“Aye,” Frog answered. “This beast-- Helminthes-- was wrought by Magus himself, and encased in ice hereabouts,” he explained, motioning towards the pool of water in the cellar where the creature’s icy prison once stood.

Rubbing her chin, Lucca deduced, “So, why did Magus create Helminthes, then?”

“Methinks the mage desired to pit monster against monster,” Frog replied.

“I get it now!” the inventor stated. “Helminthes was made as a sort of back-up plan; if Magus couldn’t beat Lavos by himself, then maybe another monster could. And this one can absorb Fire Magic. Remember what the word ‘Lavos’ means in Iokan? “Big Fire;” When he made Helminthes, Magus was probably expecting Lavos to be some sort of fire-based entity, based on ancient texts and passed-down stories about it.

“By making a creature that could absorb Fire energies, Magus was making sure that Helminthes would only grow stronger from Lavos’ attacks.”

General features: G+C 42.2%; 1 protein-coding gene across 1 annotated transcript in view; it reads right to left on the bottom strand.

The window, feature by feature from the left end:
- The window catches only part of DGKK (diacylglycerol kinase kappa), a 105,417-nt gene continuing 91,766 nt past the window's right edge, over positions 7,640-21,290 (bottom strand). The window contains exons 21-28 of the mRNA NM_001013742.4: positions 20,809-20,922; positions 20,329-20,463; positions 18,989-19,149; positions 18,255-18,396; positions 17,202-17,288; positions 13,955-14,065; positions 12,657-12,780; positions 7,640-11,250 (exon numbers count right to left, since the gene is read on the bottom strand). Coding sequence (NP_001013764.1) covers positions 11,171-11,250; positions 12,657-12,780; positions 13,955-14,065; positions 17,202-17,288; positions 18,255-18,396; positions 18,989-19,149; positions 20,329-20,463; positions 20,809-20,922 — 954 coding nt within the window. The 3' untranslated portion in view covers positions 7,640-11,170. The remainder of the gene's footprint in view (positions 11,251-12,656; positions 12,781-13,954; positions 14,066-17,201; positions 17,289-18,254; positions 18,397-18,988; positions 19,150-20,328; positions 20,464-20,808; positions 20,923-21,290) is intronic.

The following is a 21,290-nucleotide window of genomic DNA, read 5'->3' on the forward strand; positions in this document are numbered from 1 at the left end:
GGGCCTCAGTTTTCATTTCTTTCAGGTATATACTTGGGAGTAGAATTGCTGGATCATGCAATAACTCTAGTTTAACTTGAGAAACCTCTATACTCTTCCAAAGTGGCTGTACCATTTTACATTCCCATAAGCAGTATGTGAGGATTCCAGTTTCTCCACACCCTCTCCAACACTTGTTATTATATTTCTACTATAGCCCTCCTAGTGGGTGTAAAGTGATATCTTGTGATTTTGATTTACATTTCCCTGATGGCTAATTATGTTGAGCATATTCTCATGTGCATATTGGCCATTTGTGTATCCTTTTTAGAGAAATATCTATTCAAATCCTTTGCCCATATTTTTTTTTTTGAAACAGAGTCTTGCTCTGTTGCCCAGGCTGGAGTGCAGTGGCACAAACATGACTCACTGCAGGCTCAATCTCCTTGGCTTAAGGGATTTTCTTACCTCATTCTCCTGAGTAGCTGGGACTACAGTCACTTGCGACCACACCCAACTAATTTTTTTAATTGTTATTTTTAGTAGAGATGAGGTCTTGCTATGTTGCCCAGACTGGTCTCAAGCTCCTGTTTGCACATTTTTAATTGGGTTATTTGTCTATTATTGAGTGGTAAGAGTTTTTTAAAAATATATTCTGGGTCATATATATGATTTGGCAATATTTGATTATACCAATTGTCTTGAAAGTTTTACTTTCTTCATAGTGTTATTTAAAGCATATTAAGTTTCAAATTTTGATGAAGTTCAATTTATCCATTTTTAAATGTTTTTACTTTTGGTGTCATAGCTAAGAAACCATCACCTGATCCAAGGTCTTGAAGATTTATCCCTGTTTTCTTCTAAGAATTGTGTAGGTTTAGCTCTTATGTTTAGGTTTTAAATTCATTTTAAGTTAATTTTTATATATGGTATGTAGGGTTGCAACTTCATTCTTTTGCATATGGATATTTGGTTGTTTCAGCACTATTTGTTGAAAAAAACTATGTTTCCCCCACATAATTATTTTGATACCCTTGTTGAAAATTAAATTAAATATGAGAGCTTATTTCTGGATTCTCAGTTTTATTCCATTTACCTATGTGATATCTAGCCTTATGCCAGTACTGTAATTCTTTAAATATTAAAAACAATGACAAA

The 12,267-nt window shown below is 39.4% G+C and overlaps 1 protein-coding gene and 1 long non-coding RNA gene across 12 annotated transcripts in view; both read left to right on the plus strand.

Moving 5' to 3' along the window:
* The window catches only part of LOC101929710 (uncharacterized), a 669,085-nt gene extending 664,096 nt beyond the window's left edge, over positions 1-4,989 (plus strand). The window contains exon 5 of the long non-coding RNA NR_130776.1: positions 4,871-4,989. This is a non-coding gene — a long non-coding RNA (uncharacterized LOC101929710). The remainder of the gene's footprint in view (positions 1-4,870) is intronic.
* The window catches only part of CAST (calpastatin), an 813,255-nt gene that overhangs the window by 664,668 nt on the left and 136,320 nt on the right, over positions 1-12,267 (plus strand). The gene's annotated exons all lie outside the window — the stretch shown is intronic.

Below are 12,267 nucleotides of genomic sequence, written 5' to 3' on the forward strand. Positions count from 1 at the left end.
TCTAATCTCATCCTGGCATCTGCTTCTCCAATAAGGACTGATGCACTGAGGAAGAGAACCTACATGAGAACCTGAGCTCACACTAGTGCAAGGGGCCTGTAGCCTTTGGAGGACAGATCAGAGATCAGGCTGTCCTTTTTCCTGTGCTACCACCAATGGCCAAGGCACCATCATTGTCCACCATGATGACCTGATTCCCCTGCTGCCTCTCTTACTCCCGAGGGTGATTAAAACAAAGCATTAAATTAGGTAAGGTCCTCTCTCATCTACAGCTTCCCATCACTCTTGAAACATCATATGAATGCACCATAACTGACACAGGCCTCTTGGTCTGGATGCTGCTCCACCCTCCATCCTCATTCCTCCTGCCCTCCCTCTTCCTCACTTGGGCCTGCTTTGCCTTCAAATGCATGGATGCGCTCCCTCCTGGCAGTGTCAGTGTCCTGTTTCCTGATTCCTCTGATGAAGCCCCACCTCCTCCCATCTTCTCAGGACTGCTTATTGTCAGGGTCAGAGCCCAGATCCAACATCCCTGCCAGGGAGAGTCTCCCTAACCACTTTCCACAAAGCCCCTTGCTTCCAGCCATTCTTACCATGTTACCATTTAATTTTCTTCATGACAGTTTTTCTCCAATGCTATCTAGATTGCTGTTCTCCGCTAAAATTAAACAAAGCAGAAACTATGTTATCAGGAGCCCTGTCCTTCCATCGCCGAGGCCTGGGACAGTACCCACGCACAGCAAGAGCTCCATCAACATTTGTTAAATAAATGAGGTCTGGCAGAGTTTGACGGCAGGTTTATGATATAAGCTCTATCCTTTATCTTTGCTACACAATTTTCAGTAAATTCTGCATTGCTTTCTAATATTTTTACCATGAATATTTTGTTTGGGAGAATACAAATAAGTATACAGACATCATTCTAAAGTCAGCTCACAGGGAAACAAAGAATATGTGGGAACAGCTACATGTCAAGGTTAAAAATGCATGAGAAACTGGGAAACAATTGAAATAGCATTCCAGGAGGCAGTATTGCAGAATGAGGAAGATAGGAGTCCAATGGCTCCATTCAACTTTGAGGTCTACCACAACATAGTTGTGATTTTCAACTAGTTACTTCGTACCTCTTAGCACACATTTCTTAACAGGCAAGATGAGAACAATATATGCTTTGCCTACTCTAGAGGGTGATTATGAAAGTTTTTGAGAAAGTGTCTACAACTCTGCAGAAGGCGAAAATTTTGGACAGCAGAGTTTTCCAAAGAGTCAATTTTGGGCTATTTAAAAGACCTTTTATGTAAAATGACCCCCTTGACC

“But is Lavos a fire-based monster?” Marle inquired.

“I don’t think so,” Lucca answered, “But the power it used to destroy Zeal most closely resembled Fire Magic.”

“So why did Magus tell us to kill this thing?”

“Therein lies the test,” Frog declared. “Magus desires to know with whom he need cast his lot.”

“Right,” Lucca continued. “Magus must have adjusted his original battle plan when he met up with us. If we can beat Helminthes, he’ll hold his alliance with us. If we all die, he’ll merely go ahead and use his monster to fight Lavos, like he originally planned.”